The international development community is increasingly paying attention to the need to sustainably scale development impact.
The reason for this growing interest is clear: The ambitious global development and climate goals (the Sustainable Development Goals and the Paris Agreement climate targets) can only be reached if we focus not only on how we can increase the amount of development and climate finance but, as importantly, on how we ensure the available finance is deployed for sustainable impact at optimal scale. Many implementers and funders realize that traditional one-off project-based approaches are increasingly untenable in the face of escalating needs and scarce resources. However, we do not know how widespread nor how deep this scaling focus is among funder organizations. In particular, we do not know whether the focus on scaling is limited to lofty ambitions in mission statements and public announcements, or whether it also is increasingly embedded and effectively deployed in operational practice. Nor do we know what lessons can be learned from efforts to mainstream the scaling agenda in particular development funding organizations.
The study of mainstreaming scaling in funder organizations and the learning process it supports has been commissioned by the Scaling Community of Practice (CoP) in partnership with – and with the financial support of – Agence Française de Développement.
Its purposes it to inform its members and the wider development community of the current state of support for scaling in a broad range of development funding agencies, to draw lessons for future efforts to mainstream the scaling agenda in the development funding community, and to promote more effective funder support for scaling by stakeholders in developing countries. The study team consists of Richard Kohl (Lead Consultant and Project Co-Leader), Johannes Linn (Co-Chair of the Scaling CoP and Project Co-Leader), Larry Cooley (Co-Chair of the Scaling CoP), and Ezgi Yilmaz (Junior Consultant). MSI staff provide administrative and communications support, in particular Leah Sly and Gaby Montalvo.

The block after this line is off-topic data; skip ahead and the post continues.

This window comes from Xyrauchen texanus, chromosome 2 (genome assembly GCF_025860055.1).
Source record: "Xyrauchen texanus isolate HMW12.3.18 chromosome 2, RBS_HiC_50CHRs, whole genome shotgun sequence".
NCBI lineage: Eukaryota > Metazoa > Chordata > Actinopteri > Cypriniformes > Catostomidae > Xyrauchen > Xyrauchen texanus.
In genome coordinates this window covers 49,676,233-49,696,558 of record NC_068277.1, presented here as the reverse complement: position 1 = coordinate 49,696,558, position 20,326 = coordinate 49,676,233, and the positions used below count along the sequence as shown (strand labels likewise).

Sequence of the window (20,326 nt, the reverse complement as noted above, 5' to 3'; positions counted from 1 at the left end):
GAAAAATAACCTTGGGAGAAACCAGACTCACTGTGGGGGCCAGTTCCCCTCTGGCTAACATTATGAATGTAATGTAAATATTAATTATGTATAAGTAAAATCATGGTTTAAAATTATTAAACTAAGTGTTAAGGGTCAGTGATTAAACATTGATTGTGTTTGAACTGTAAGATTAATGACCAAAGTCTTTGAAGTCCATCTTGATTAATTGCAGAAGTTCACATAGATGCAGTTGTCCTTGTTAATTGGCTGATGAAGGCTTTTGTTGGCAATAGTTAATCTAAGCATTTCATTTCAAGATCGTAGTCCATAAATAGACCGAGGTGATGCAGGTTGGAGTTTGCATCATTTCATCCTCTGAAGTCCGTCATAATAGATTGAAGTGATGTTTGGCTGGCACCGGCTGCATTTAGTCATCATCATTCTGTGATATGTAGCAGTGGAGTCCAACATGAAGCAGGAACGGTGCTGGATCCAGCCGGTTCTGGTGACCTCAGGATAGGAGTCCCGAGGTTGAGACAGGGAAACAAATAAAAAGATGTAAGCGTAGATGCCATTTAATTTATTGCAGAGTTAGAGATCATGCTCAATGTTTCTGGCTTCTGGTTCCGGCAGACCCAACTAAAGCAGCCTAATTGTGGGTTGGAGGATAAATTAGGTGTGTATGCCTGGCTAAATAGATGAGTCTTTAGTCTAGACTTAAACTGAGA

By “mainstreaming” we understand the systematic, organization-wide incorporation of support for sustainable outcomes at scale
in the mission and strategy statements of the funding organizations; in their operational policies and guidelines, financing instruments, allocation decisions and time horizons; in their administrative budget, staffing practices and incentives; and in their monitoring and evaluation practices.
A key question to be addressed in this context is to what extent and how funder agencies are willing and able to increase the agency and capacity of recipient countries and organizations for scaling
and with it the devolution of resources and resource management to them, because these are key determinants of successful scaling. Progress in this respect likely requires a fundamental shift in funder approaches to how they interact with their national counterparts and stakeholders, including “localization” of funders’ activities.
The vision of the work to be undertaken is to bring about widespread change in funder practices.
But achieving this vision is clearly a long-term proposition and indeed is itself a scaling task, since it means achieving a scale goal of widespread adoption of good practices for support of scaling among the large community of funder organizations. The study will involve a process of in-depth case studies of funders, engagement with their umbrella organizations (the OECD-DAC and MOPAN) and outreach to their recipient partners in developing countries, complemented by an active networking and communication effort with webinars organized by the CoP’s Mainstreaming Working Group. The ultimate aim is to bring about changes in the practices of the funders participating, and in the attention to scaling in the wider funder and development community. Further information about the Mainstreaming Initiative can be found in the Concept Note and in the Progress Report for the first six months of the study.